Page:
‘Dog Explosion’: Dark comedy satisfies

“Dog Explosion” is UNLV faculty member and playwright Sean Clark’s darkly humorous take-off on Chekov’s “Three Sisters.” But you can enjoy Clark’s macabrely funny meditation on the accidents of life without reading too much into it.

When older sister Naomi returns home from work at the local Utotem in Columbia, Mo., she finds her brother Matt picking up pieces of their house, which blew up in an accidental explosion. How the explosion happens is too funny to give away, but suffice it to say that members of PETA should perhaps skip this show. Mama has been killed in the accident and it turns out that this is not the first family fatality that’s resulted from Matt’s accident-prone nature.

Jesse Bourque’s hapless Matt is so earnest that he makes the humor all the blacker.

Naomi, played by Amber Bonasso, responds with some of the funniest deadpan stares I’ve ever seen. Their discussion of Mama’s demise is packed with throwaway lines, as when Matt suggests to Naomi over Mama’s corpse that she “have some cold pork chops” for dinner. The two interact with flawless comic timing.

Naomi and Matt decide to bury Mama’s body in the garden, “with the string beans, never did like okra.” In a harrowing and hilarious piece of stage business, Bourque and Bonasso proceed to drag Mama’s body about the stage. Sandy Hundley as Mrs. McCall is funnier dead than most actors are when alive and she suffers numerous bodily indignities with slapstick as classic as an “I Love Lucy” episode.

Upon this grotesque scene stumbles little sister Charlotte, who rushed home when she felt something stir within her during her Southern Baptist prayer circle. One anticipates that Clark will let rip his full absurdist wit with this character, but Jasmine Mathews faces a tougher challenge since Charlotte is presented fairly straight by Clark. Mathews is impressive because her character’s religiosity is more thoughtful than funny. Charlotte almost becomes the “straight man” to Naomi and Matt. When Charlotte declares, “I am holier than both of thou,” Matt responds, in another of the play’s funny throwaways, “Want a donut?”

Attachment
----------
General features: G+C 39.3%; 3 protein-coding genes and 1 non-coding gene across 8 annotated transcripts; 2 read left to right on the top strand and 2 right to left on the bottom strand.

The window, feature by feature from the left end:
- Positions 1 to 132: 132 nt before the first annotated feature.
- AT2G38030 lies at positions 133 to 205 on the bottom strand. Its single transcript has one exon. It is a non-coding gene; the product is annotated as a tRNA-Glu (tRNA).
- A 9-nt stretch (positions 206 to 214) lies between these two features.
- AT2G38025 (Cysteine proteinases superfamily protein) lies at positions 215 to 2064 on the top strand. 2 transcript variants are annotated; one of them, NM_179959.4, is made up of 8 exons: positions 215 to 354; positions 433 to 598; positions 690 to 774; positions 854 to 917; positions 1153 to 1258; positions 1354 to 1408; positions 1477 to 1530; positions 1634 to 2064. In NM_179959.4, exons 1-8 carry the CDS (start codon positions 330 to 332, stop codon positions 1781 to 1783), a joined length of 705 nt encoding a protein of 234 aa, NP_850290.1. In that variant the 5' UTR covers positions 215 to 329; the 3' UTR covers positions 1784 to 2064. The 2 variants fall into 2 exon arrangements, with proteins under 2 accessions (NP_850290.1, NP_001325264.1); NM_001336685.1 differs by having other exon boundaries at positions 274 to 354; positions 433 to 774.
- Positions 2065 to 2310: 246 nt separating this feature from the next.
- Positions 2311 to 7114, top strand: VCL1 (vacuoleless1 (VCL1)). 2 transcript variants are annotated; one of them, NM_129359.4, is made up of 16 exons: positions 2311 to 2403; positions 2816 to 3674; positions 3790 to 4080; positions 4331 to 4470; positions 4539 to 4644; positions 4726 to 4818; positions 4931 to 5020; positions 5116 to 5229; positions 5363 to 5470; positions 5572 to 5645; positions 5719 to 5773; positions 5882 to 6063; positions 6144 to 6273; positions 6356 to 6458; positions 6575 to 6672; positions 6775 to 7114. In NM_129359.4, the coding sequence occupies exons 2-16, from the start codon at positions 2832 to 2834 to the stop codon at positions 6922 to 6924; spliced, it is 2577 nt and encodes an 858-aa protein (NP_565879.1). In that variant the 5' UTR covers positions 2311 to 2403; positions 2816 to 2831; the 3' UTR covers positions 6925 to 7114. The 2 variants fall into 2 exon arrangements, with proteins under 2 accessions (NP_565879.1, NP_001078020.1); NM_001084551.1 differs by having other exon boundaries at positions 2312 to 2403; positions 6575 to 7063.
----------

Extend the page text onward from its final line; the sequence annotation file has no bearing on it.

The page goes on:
Charlotte believes that Mama will resurrect and Mathews is convincing enough that we believe her. As the three siblings bicker over life’s disappointments, Clark sets up an odd suspense when Matt asks, “What happens if something happens?”

Naomi, who used to teach high school, had a chance to leave Columbia with her life’s love, Bill Wanderlich, but she says, “I didn’t want to move to Kansas City to be the same.” She dreams about going to New Orleans. As the older sibling, she is resentful she stayed home to take care of everyone else. Charlotte accuses Naomi of resenting her faith because of her happiness.

Charlotte’s faith makes her neglectful of earthly concerns; she forgot to pay the electric bill. Naomi tells her that her idea of the world is “a shopping mall in Kansas City.”

Charlotte accuses Naomi of being a negative person. Naomi reminds Charlotte, “Wanting to believe something doesn’t make it true.” Though Charlotte prays for her family every day, their house blew up anyway.

While the two sisters spar, Jesse Bourque’s Matt nearly brings down the house simply by stuffing his mouth full of powdered sugar-coated mini-donuts. He acknowledges that he hasn’t lived up to Naomi’s expectations. He says, “I screw up so much, I ought to get the hang of setting things right.”

Director Francisco Menendez enlivens Clark’s words with sight gags that add dimension to their meaning. For example, the characters continually fill a washtub with empty beer cans only to dump them all out again signifying Clark’s larger questions about the futility of life. Dana Moran William’s set design quickly establishes the play’s humorous pathos.

Nevada Conservatory Theatre proves its purpose by featuring this significant and entertaining work by a resident Las Vegas playwright as its season opener.

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